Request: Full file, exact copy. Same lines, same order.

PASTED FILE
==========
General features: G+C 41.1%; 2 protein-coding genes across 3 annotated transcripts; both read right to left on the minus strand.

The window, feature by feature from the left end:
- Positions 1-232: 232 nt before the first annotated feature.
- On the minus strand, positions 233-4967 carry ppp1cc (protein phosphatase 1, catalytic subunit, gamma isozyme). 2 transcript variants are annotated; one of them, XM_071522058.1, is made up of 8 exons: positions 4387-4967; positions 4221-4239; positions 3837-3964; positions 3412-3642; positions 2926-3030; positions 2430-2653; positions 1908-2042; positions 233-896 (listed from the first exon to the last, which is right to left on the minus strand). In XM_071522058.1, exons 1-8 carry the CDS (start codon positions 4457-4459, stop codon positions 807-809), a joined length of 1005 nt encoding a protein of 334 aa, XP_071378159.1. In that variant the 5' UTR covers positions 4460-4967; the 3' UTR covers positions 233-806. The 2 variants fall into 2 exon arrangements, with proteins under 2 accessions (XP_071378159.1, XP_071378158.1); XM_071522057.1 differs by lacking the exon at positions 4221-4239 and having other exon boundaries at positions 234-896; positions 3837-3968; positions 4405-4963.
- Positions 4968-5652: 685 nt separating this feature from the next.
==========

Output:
General features: G+C 41.1%; 2 protein-coding genes across 3 annotated transcripts; both read right to left on the minus strand.

The window, feature by feature from the left end:
- Positions 1-232: 232 nt before the first annotated feature.
- On the minus strand, positions 233-4967 carry ppp1cc (protein phosphatase 1, catalytic subunit, gamma isozyme). 2 transcript variants are annotated; one of them, XM_071522058.1, is made up of 8 exons: positions 4387-4967; positions 4221-4239; positions 3837-3964; positions 3412-3642; positions 2926-3030; positions 2430-2653; positions 1908-2042; positions 233-896 (listed from the first exon to the last, which is right to left on the minus strand). In XM_071522058.1, exons 1-8 carry the CDS (start codon positions 4457-4459, stop codon positions 807-809), a joined length of 1005 nt encoding a protein of 334 aa, XP_071378159.1. In that variant the 5' UTR covers positions 4460-4967; the 3' UTR covers positions 233-806. The 2 variants fall into 2 exon arrangements, with proteins under 2 accessions (XP_071378159.1, XP_071378158.1); XM_071522057.1 differs by lacking the exon at positions 4221-4239 and having other exon boundaries at positions 234-896; positions 3837-3968; positions 4405-4963.
- Positions 4968-5652: 685 nt separating this feature from the next.